In his interpretation of Nebuchadnezzar’s dream, Daniel specifically identified the meaning of the Iron Legs and Iron & Clay Feet of the famous statue. The Iron Legs refer to a time when Rome was singularly irresistible as an empire:
“And the fourth kingdom shall be strong as iron: forasmuch as iron breaketh in pieces and subdueth all things: and as iron that breaketh all these, shall it break in pieces and bruise.” (Daniel 2:40)
But there would come a time when the kingdom, while retaining the strength of Iron, would also show weakness in the same way that Iron & Clay would be weak when mixed together:
“And whereas thou sawest iron mixed with miry clay, they shall mingle themselves with the seed of men: but they shall not cleave one to another, even as iron is not mixed with clay.” (Daniel 2:43)
When the Iron & Clay feet are finally separated chronologically into Toes, it is because the Iron Kingdom, having descended into Iron & Clay Feet, was finally and ultimately broken into fragments or pieces of Iron & Clay Toes. The Toes signify that “the kingdom shall be partly strong, and partly broken” (Daniel 2:42).
Thus, three chronological phases may be understood from Daniel’s depiction of the Roman Empire. The Iron Legs, the Iron & Clay Feet, and the Iron & Clay Toes. If the dream is to be understood chronologically, there must be some discernible aspect to the chronology so that we may understand the periods Daniel is describing. In other words, we ought to be able to understand from the Scriptures when the Legs transition to Feet, and when the Feet transition to Toes. We are clearly able to understand when the Head of Gold transitioned to the Breast and Arms of Silver, and when the Breast and Arms transitioned to the Belly and Thighs of Brass, and when the Belly and Thighs transitioned to Legs of Iron. Just so, we ought to be able to understand the transition from Legs to Feet to Toes.
As we showed in The Single Frame Hypothesis, the Brass period may be bounded by Alexander’s victory at the Battle of the Persian Gate in 330 B.C. and the death of Pompey in 48 B.C. We include this entire period within the Brass Kingdom because in chapter 11 Daniel describes the events between 11:4 and 11:45 as the distribution, “plucking up,” and related conflicts between the remnants of Alexander’s divided empire. The entire narrative from start to finish encompasses events after Alexander’s empire is “divided toward the four winds of heaven” (Daniel 11:4) but before Julius Cæsar became permanent dictator. It is the Greek period that is in view for the whole chapter, and that period concludes with the death of Pompey. What occurred within the time frame of Daniel 11 is that all four of the successor kingdoms were subsumed under the republican rule of the Roman Senate. Macedonia in the west succumbed to Rome, both Asia Minor and Egypt were bequeathed to Rome, Tigranes conquered the Seleucids in Syria to the East, and Pompey then conquered Tigranes. The rise and fall of the Greek era occurs entirely within the period described in Daniel 11.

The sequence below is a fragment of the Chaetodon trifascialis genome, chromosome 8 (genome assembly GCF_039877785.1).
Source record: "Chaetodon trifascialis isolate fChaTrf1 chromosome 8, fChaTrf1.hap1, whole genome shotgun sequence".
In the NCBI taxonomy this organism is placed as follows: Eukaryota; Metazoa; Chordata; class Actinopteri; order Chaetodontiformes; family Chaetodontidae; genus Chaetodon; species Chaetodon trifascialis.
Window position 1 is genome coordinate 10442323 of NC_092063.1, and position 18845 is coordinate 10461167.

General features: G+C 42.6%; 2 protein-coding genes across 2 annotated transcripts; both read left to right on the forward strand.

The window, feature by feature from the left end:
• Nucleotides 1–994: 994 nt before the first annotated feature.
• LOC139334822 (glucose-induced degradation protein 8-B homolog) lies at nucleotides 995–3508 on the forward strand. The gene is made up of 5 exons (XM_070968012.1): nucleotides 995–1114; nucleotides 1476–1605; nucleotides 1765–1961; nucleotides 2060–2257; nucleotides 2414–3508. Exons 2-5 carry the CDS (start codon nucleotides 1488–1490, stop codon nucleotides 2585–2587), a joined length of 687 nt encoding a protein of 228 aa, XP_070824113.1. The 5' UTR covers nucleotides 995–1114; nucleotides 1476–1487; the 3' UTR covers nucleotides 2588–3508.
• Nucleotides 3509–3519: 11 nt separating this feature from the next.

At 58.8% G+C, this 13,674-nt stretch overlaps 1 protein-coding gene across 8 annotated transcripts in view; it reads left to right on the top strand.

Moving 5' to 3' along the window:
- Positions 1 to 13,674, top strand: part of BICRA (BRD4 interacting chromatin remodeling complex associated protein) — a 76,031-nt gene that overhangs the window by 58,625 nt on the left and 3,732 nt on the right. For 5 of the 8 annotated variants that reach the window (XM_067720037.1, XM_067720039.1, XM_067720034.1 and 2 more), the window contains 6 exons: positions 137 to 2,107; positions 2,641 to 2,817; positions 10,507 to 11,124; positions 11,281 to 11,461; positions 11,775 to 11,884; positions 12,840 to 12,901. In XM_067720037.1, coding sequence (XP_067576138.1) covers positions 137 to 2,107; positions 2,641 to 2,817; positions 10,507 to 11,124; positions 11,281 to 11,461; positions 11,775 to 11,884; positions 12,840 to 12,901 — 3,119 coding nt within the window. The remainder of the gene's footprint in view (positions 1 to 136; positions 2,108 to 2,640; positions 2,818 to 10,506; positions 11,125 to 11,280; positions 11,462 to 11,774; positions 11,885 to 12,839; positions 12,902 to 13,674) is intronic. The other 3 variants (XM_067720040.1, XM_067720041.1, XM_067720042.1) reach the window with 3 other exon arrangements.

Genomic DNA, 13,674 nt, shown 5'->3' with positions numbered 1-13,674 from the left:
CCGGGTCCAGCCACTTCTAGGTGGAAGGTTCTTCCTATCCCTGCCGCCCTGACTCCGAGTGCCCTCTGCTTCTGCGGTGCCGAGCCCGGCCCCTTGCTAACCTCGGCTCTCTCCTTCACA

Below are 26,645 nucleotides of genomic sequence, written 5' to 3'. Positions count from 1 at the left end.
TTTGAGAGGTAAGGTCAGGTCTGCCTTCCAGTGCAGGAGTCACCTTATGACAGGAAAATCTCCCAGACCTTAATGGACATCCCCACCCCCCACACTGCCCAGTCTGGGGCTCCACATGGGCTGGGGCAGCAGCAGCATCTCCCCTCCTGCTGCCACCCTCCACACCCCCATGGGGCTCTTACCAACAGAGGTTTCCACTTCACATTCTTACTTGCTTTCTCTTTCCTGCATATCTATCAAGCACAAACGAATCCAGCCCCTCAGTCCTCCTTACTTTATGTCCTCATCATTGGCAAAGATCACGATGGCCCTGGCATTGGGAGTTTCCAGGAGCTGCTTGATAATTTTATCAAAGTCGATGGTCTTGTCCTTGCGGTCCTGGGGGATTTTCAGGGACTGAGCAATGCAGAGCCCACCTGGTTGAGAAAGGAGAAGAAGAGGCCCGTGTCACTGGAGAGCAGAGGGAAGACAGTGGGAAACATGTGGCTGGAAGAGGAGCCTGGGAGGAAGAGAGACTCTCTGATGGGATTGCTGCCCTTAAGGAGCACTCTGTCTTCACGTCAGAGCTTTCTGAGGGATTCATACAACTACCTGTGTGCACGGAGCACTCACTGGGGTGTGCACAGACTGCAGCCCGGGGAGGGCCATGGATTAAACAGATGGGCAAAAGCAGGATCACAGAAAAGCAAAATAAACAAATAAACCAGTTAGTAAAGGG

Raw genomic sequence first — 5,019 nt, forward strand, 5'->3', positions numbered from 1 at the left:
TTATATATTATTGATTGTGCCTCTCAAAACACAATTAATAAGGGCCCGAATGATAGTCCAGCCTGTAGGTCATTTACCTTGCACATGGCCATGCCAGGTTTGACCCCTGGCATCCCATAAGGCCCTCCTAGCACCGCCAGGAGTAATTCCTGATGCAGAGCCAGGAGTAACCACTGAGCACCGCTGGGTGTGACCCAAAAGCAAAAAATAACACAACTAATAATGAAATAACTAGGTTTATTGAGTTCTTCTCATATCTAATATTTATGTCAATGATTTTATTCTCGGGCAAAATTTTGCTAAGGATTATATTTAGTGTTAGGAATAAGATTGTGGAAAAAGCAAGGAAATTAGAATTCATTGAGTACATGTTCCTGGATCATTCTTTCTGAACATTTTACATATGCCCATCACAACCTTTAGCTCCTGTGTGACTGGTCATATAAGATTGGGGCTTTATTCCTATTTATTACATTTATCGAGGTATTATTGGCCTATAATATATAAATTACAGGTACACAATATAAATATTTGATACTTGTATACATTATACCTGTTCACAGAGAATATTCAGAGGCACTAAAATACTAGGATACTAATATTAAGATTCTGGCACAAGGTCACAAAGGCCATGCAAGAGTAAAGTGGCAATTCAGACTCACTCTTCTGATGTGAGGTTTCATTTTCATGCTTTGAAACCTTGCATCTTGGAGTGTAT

Pompey died in 48 B.C. just as Rome was about to complete its transition from Republic to Empire when Julius Caesar would be declared Dictator perpetuo, Dictator in Perpetuity, in 44 B.C.. It is then that the Empire of Rome finally had its first “king.” Julius was its first “emperor”—in function if not yet in name. He would be assassinated only two months later, but his descendants and relations would govern the Empire for the greater part of the next century. Daniel 11:45 marks the end of the Brass period of Nebuchadnezzar’s dream, and Julius Cæsar marks the beginning of the Iron Period—the Iron Legs of the statue.
That Iron Period of course would not endure, for eventually those Iron Legs would become Feet of Iron & Clay. Daniel marks the transition for us by saying that “the iron mixed with miry clay” signifies that “they shall mingle themselves with the seed of men” (Daniel 2:41,43). There is therefore something that is true about the period of the Feet that is not true of the period of the Legs, and the difference is in the mingling of “the seed.” Because seed bears a genetic connotation, we need only examine the genetic lineages of the preceding empires as described in Scripture to understand how “the seed” would be mingled.
In spite of their internecine warfare, debauchery and intrigue, the preceding empires were not “mingled” outside of royal genetic lines. The Babylonian empire was ruled by a succession of royalty descended from Nebuchadnezzar, for his son was king after him (Daniel 5:2). Then the Medes reigned, passing the kingdom from father to son, for Darius was “the son of Ahasuerus, of the seed of the Medes” (Daniel 9:1), and then the Persians reigned passing the kingdom from father to son (see Ezra 4:5-6 and this list of Persian Kings). The Greek empire was then ruled by Alexander, and notably he serves as the sole exception to this rule. The Scripture points out the exception for us: Alexander is notable because he left his kingdom “not to his posterity” (Daniel 11:4). His kingdom was left to his generals and to their descendants—most visibly to the warring Ptolemaic and Seleucid families as each king left his portion of the fragmented kingdom to his son.
None of these preceding kingdoms—Babylonian, Median, Persian or Greek—are characterized as “mingled with the seed of men.” There was a tremendous amount of internal wrangling between family members and their descendants, and yet none of those empires are characterized as “mingled” the way the Feet are considered “mingled.” When Rome was in its ascendancy, it exceeded all the preceding empires in military prowess (Daniel 2:40), and it was not “mingled” either. From Julius Caesar through most of the first century A.D., the Roman Empire simply appears to be in the phase of the Iron Legs. It is not in any sense a kingdom displaying any weakness at all. It is Iron to the core.